The Christmas Rhymers

When days are chilly, drab, and drear,
And Christmas time is drawin' near,
The long foresupper does provide,
Contentment roun' a snug fireside.
A kindly neighbour danders in,
A friendly yarn or two to spin,
The sturdy weans are washed and fed,
And soon be safe and snug in bed.

The barns, the byres, the stable doors,
Are safely closed wi' bolts and bars.
Contentment reigns and happy peace,
Descends alike on man and beast.
The kitchen door is on the latch,
Where Collie keeps his faithfu' watch,
His birses rise wi' warnin' bark
As forth he saunters through the dark.

He tries his best to keep at bay,
A score o' Christmas rhymers gay,
They know him weel, the ca' his name,
And in the end he leads them hame.
Lord knows the places they have been,
They're dung and gutters to the e'en.
They've rhymed their way for miles and miles,
Through shughs and loanin's, slaps and stiles.

Disguised as Lords and Knights of yore,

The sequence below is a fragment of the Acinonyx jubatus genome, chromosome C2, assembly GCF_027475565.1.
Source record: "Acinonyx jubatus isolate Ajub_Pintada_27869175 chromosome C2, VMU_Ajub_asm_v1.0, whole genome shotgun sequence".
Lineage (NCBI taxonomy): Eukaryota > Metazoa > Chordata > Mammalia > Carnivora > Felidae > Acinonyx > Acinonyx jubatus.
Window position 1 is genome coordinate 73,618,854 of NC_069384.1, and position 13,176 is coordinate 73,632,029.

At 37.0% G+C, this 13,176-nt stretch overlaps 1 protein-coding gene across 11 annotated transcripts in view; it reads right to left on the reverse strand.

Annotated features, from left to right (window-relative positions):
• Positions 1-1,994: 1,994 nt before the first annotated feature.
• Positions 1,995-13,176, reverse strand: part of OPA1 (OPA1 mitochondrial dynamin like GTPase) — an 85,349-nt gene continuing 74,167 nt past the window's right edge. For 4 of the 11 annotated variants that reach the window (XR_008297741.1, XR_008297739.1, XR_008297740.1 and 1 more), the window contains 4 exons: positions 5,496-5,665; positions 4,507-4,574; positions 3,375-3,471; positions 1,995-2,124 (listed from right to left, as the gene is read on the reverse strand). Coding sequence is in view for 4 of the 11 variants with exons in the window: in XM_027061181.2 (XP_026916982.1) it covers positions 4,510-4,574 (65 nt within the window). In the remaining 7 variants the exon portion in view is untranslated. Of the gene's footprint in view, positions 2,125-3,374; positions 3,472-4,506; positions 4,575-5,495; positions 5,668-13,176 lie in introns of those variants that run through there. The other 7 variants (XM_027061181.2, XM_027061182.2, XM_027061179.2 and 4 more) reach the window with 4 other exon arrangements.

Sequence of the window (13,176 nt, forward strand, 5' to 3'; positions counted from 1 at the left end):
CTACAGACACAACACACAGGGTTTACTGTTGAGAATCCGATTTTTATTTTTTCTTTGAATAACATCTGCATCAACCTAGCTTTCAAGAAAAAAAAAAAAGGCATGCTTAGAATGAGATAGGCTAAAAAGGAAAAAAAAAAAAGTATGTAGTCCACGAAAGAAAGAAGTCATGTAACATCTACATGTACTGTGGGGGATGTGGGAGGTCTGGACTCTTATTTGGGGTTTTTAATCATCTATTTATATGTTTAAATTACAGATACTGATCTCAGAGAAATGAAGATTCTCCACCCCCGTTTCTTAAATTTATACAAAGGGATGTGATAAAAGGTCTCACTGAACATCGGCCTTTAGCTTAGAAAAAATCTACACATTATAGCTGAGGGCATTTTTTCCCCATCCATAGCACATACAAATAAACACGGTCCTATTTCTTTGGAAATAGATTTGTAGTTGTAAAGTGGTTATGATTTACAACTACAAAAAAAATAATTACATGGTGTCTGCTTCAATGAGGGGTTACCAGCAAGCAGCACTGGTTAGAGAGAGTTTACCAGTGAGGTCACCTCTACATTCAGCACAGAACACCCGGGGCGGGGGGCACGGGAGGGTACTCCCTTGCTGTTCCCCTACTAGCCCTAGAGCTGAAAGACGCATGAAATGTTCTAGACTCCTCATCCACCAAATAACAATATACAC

They clatter roun' the farmhouse door,
Adjust their wigs, their masks, their swords,
And check their entrance cues and words,
Then flingin' wide the kitchen door,
"Room, Room, my gallant boys," they roar.
The nervous weans in terror flee,
In safety to their parents' knee.

And then begins the age-old tale,
How 'George' weel-clad in coat o' mail,
So "rammed his dagger through and through,"
That he the monstrous dragon slew.
The kitchen floor becomes a stage,
Whereon these rustic actors rage.
Their audience huddled roun' the hearth,
Enjoy this bout o' homely mirth.

Sometimes the nervous weans'll squeal,
When through the kitchen jumps the De'il,
Wi' great lang horns and hairy mane,
Frae roun' his middle swings a chain.
And outside waitin' in the coul',
Just waitin' till the story's toul',
Comes rushin' in wee "Johnny Funny,"
"He's the boy who carries the money."

The weans by now have cast their fears,
As in we Johnny Funny tears,
An' roun' the house wi' fearfu' din,
Seeks coppers for his wee ow' tin.
So in the end weel satisfied,
They sing a song o' Christmas-tide,
A verse or two o' local lore,
And then they clatter out the door.

They've gone - Their noisome frolics cease,
The home resumes it's tranquil peace,
Till by and by "John Nod" appears,
To coax the youngsters up the stairs ..
The lamps are snubbed, and very soon
The tireless, lonely midnight moon,
Will ride her course, then steal away.
Awake, Awake, 'tis Christmas day.

John Clifford (1952)

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John Clifford